I don’t want to give away too much of the movie.  The plot gets a little complex toward the end, and eventually it’s as if the world had turned against Mike Terry.  The ending, while it may seem unsatisfying to some, it fits in completely with the message of the movie.  Mike’s motto is, “There’s always a way out.  Find it.”  In regards to combat, there’s always a way to escape from an opponents attack or hold, it’s just a matter of focusing and figuring out what the way is.  At the very end of the movie, when everyone had apparently turned their backs on him, Mike discovers his ‘way out’, a way to prove himself, uphold his code of honor, and win in the eyes of the people that matter to him the most.

The acting is great throughout.  Chiwetel Ejiofor once again proves he’s one of the best actors currently working, even though his name may not be familiar and his movies not that well-known.  He brings a stern and commanding presence, much like a sensei in a dojo.  All eyes are on him once he walks through the door.  Alice Braga plays his tired and concerned wife well.  It’s apparent, about halfway through the first act, that she married him against the wishes of others (especially her brother), but she loves him.  However, their struggling businesses and rising debt make her more agitated with him.  Max Martini, who is a regular on Mamet’s show The Unit, brings a quietness to his Officer Joe that I don’t generally see in his other characters.  Joe is a friend and loyal student of Mike’s, but his personal problems conflict with his love for the academy.  The other supporting cast is also fine.  Allen and Mantegna are perfectly suited to playing Hollywood types that are jaded and only in it for the money.  Also, MMA star Randy Couture shows up to play a fight commentator.  While not exactly a big role, he seems like he’s playing himself, and doesn’t really distract from the rest of the story.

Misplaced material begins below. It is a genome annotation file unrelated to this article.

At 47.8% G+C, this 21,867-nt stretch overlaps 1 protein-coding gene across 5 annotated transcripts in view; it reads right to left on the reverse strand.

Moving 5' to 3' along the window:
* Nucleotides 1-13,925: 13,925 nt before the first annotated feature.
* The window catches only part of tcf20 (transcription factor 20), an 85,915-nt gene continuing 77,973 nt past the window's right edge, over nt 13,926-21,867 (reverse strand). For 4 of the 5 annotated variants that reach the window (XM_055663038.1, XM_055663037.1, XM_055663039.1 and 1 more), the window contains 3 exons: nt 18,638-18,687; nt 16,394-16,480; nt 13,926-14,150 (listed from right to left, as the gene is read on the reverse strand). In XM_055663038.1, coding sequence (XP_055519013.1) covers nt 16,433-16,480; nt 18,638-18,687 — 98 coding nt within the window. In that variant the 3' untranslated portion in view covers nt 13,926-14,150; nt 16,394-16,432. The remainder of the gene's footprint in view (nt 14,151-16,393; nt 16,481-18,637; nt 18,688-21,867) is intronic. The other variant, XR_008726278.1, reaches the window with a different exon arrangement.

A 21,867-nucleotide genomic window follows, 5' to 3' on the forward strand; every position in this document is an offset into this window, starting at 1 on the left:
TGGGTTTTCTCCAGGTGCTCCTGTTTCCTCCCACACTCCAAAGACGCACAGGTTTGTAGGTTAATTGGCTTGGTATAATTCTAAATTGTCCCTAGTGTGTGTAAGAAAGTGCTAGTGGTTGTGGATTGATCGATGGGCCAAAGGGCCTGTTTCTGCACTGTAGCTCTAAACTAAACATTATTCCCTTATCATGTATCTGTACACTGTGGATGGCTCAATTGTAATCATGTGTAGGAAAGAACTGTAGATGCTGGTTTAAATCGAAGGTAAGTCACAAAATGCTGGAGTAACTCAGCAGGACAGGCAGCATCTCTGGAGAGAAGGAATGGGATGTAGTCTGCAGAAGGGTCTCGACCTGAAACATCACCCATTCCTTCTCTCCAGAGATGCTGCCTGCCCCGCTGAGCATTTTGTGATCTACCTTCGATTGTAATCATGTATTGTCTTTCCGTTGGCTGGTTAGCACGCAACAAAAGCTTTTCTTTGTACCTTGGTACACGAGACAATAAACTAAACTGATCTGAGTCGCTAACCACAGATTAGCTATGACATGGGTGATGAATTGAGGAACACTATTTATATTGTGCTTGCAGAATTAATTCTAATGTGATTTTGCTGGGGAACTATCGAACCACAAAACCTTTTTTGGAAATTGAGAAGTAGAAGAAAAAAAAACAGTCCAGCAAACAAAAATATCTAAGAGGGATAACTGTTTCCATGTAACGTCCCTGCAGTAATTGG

David Mamet’s direction is also in fine form.  Like with Spartan the story starts from the first frame.  There’s no traditional setup, Mamet assumes you’re smart enough to figure out what’s going on without having to hold your hand.  Considering Mamet’s writing style, and the choices he makes as a director, this works.

Don’t go into this expecting a more adult Karate Kid or an updated version of Best of the Best.  This is a drama first, martial arts movie second and it requires some patience to get through.  It’s a film that is heavy on themes rather than action, and for those willing to be absorbed by this, the ending is a fitting conclusion. Redbelt is more about the consequence of how you live your life, rather that actually living it.  There are really only two fight scenes in this whole movie, and one of them is very brief.  However, the buildup to the final fight scene, and indeed the last scene, makes the fight seem like this great titanic struggle, and I found myself wanting to stand up and cheer for our hero.


(images from Yahoo!)